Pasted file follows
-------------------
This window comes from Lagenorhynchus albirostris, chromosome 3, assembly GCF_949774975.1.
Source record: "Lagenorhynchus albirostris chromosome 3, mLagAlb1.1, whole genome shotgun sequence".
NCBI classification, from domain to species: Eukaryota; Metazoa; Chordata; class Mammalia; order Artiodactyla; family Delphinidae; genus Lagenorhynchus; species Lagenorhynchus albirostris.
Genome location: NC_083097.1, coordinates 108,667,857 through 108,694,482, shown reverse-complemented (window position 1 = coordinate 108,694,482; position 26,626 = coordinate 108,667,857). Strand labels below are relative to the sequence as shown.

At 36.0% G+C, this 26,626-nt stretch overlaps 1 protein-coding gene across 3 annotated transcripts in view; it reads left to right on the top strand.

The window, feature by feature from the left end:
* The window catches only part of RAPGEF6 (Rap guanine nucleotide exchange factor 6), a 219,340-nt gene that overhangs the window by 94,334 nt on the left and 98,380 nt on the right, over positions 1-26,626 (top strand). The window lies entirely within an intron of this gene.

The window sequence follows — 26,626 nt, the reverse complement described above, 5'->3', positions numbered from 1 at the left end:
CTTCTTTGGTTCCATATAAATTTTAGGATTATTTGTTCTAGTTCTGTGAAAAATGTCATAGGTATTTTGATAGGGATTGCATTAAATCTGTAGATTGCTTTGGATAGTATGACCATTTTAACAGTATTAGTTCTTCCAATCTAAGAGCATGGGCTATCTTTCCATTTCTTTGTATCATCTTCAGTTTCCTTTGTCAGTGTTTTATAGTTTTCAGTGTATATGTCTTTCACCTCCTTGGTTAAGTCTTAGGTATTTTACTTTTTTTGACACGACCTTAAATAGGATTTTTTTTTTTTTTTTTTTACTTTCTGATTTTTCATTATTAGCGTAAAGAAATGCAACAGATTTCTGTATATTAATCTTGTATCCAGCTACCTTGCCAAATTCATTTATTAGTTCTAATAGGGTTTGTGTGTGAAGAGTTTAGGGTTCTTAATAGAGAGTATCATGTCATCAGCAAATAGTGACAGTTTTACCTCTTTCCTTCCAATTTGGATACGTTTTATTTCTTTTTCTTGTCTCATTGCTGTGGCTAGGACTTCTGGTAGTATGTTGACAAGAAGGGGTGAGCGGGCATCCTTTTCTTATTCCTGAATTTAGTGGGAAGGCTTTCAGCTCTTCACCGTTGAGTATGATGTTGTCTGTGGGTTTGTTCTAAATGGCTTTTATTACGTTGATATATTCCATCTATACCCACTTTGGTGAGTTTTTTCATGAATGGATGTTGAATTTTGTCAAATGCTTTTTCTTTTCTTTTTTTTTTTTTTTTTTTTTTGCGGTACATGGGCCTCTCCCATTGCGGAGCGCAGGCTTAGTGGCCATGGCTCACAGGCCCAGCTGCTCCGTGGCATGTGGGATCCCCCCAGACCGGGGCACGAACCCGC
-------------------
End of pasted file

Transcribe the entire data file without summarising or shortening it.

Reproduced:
This window comes from Lagenorhynchus albirostris, chromosome 3, assembly GCF_949774975.1.
Source record: "Lagenorhynchus albirostris chromosome 3, mLagAlb1.1, whole genome shotgun sequence".
NCBI classification, from domain to species: Eukaryota; Metazoa; Chordata; class Mammalia; order Artiodactyla; family Delphinidae; genus Lagenorhynchus; species Lagenorhynchus albirostris.
Genome location: NC_083097.1, coordinates 108,667,857 through 108,694,482, shown reverse-complemented (window position 1 = coordinate 108,694,482; position 26,626 = coordinate 108,667,857). Strand labels below are relative to the sequence as shown.

At 36.0% G+C, this 26,626-nt stretch overlaps 1 protein-coding gene across 3 annotated transcripts in view; it reads left to right on the top strand.

The window, feature by feature from the left end:
* The window catches only part of RAPGEF6 (Rap guanine nucleotide exchange factor 6), a 219,340-nt gene that overhangs the window by 94,334 nt on the left and 98,380 nt on the right, over positions 1-26,626 (top strand). The window lies entirely within an intron of this gene.

The window sequence follows — 26,626 nt, the reverse complement described above, 5'->3', positions numbered from 1 at the left end:
CTTCTTTGGTTCCATATAAATTTTAGGATTATTTGTTCTAGTTCTGTGAAAAATGTCATAGGTATTTTGATAGGGATTGCATTAAATCTGTAGATTGCTTTGGATAGTATGACCATTTTAACAGTATTAGTTCTTCCAATCTAAGAGCATGGGCTATCTTTCCATTTCTTTGTATCATCTTCAGTTTCCTTTGTCAGTGTTTTATAGTTTTCAGTGTATATGTCTTTCACCTCCTTGGTTAAGTCTTAGGTATTTTACTTTTTTTGACACGACCTTAAATAGGATTTTTTTTTTTTTTTTTTTACTTTCTGATTTTTCATTATTAGCGTAAAGAAATGCAACAGATTTCTGTATATTAATCTTGTATCCAGCTACCTTGCCAAATTCATTTATTAGTTCTAATAGGGTTTGTGTGTGAAGAGTTTAGGGTTCTTAATAGAGAGTATCATGTCATCAGCAAATAGTGACAGTTTTACCTCTTTCCTTCCAATTTGGATACGTTTTATTTCTTTTTCTTGTCTCATTGCTGTGGCTAGGACTTCTGGTAGTATGTTGACAAGAAGGGGTGAGCGGGCATCCTTTTCTTATTCCTGAATTTAGTGGGAAGGCTTTCAGCTCTTCACCGTTGAGTATGATGTTGTCTGTGGGTTTGTTCTAAATGGCTTTTATTACGTTGATATATTCCATCTATACCCACTTTGGTGAGTTTTTTCATGAATGGATGTTGAATTTTGTCAAATGCTTTTTCTTTTCTTTTTTTTTTTTTTTTTTTTTTGCGGTACATGGGCCTCTCCCATTGCGGAGCGCAGGCTTAGTGGCCATGGCTCACAGGCCCAGCTGCTCCGTGGCATGTGGGATCCCCCCAGACCGGGGCACGAACCCGC